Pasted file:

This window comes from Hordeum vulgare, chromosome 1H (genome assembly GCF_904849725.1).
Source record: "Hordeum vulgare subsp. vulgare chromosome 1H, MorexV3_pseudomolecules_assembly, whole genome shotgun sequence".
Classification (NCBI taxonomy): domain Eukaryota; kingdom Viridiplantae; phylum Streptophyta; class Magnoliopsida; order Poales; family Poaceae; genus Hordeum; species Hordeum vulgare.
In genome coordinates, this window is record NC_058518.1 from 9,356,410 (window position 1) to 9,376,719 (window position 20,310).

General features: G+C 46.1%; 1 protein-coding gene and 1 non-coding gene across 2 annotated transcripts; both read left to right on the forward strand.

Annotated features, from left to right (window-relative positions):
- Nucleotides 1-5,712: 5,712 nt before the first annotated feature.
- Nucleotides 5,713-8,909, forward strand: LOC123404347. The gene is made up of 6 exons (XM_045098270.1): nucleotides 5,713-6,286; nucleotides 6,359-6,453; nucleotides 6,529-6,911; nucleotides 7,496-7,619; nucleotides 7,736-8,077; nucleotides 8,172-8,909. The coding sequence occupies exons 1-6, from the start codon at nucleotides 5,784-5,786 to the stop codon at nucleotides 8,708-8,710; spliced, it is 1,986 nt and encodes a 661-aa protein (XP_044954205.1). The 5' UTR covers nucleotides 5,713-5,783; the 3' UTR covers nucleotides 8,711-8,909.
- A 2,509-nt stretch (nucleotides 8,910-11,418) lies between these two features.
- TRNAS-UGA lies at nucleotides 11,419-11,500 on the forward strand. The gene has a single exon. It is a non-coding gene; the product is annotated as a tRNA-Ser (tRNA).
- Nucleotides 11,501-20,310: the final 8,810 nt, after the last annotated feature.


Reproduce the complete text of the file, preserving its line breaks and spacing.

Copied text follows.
This window comes from Hordeum vulgare, chromosome 1H (genome assembly GCF_904849725.1).
Source record: "Hordeum vulgare subsp. vulgare chromosome 1H, MorexV3_pseudomolecules_assembly, whole genome shotgun sequence".
Classification (NCBI taxonomy): domain Eukaryota; kingdom Viridiplantae; phylum Streptophyta; class Magnoliopsida; order Poales; family Poaceae; genus Hordeum; species Hordeum vulgare.
In genome coordinates, this window is record NC_058518.1 from 9,356,410 (window position 1) to 9,376,719 (window position 20,310).

General features: G+C 46.1%; 1 protein-coding gene and 1 non-coding gene across 2 annotated transcripts; both read left to right on the forward strand.

Annotated features, from left to right (window-relative positions):
- Nucleotides 1-5,712: 5,712 nt before the first annotated feature.
- Nucleotides 5,713-8,909, forward strand: LOC123404347. The gene is made up of 6 exons (XM_045098270.1): nucleotides 5,713-6,286; nucleotides 6,359-6,453; nucleotides 6,529-6,911; nucleotides 7,496-7,619; nucleotides 7,736-8,077; nucleotides 8,172-8,909. The coding sequence occupies exons 1-6, from the start codon at nucleotides 5,784-5,786 to the stop codon at nucleotides 8,708-8,710; spliced, it is 1,986 nt and encodes a 661-aa protein (XP_044954205.1). The 5' UTR covers nucleotides 5,713-5,783; the 3' UTR covers nucleotides 8,711-8,909.
- A 2,509-nt stretch (nucleotides 8,910-11,418) lies between these two features.
- TRNAS-UGA lies at nucleotides 11,419-11,500 on the forward strand. The gene has a single exon. It is a non-coding gene; the product is annotated as a tRNA-Ser (tRNA).
- Nucleotides 11,501-20,310: the final 8,810 nt, after the last annotated feature.